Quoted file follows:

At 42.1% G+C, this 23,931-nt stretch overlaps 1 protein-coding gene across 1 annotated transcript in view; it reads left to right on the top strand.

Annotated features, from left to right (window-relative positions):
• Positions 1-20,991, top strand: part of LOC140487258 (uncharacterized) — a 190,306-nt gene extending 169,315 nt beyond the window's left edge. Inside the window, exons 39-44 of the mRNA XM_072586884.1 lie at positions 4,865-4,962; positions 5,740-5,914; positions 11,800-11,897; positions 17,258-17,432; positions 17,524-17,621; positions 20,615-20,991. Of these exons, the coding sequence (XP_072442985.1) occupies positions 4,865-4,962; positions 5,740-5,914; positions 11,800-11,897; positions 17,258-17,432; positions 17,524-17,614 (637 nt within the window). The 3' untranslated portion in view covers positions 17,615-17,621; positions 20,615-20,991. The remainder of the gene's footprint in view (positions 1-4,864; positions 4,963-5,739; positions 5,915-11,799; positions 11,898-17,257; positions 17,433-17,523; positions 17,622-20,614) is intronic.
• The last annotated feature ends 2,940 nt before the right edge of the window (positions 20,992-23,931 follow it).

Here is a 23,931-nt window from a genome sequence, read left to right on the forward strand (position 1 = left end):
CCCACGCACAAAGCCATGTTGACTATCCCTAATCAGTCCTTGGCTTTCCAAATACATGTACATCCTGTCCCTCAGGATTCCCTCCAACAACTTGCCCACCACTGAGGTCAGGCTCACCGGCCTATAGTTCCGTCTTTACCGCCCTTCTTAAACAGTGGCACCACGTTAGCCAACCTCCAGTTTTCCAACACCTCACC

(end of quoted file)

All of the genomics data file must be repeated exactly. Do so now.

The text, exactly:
At 42.1% G+C, this 23,931-nt stretch overlaps 1 protein-coding gene across 1 annotated transcript in view; it reads left to right on the top strand.

Annotated features, from left to right (window-relative positions):
• Positions 1-20,991, top strand: part of LOC140487258 (uncharacterized) — a 190,306-nt gene extending 169,315 nt beyond the window's left edge. Inside the window, exons 39-44 of the mRNA XM_072586884.1 lie at positions 4,865-4,962; positions 5,740-5,914; positions 11,800-11,897; positions 17,258-17,432; positions 17,524-17,621; positions 20,615-20,991. Of these exons, the coding sequence (XP_072442985.1) occupies positions 4,865-4,962; positions 5,740-5,914; positions 11,800-11,897; positions 17,258-17,432; positions 17,524-17,614 (637 nt within the window). The 3' untranslated portion in view covers positions 17,615-17,621; positions 20,615-20,991. The remainder of the gene's footprint in view (positions 1-4,864; positions 4,963-5,739; positions 5,915-11,799; positions 11,898-17,257; positions 17,433-17,523; positions 17,622-20,614) is intronic.
• The last annotated feature ends 2,940 nt before the right edge of the window (positions 20,992-23,931 follow it).

Here is a 23,931-nt window from a genome sequence, read left to right on the forward strand (position 1 = left end):
CCCACGCACAAAGCCATGTTGACTATCCCTAATCAGTCCTTGGCTTTCCAAATACATGTACATCCTGTCCCTCAGGATTCCCTCCAACAACTTGCCCACCACTGAGGTCAGGCTCACCGGCCTATAGTTCCGTCTTTACCGCCCTTCTTAAACAGTGGCACCACGTTAGCCAACCTCCAGTTTTCCAACACCTCACC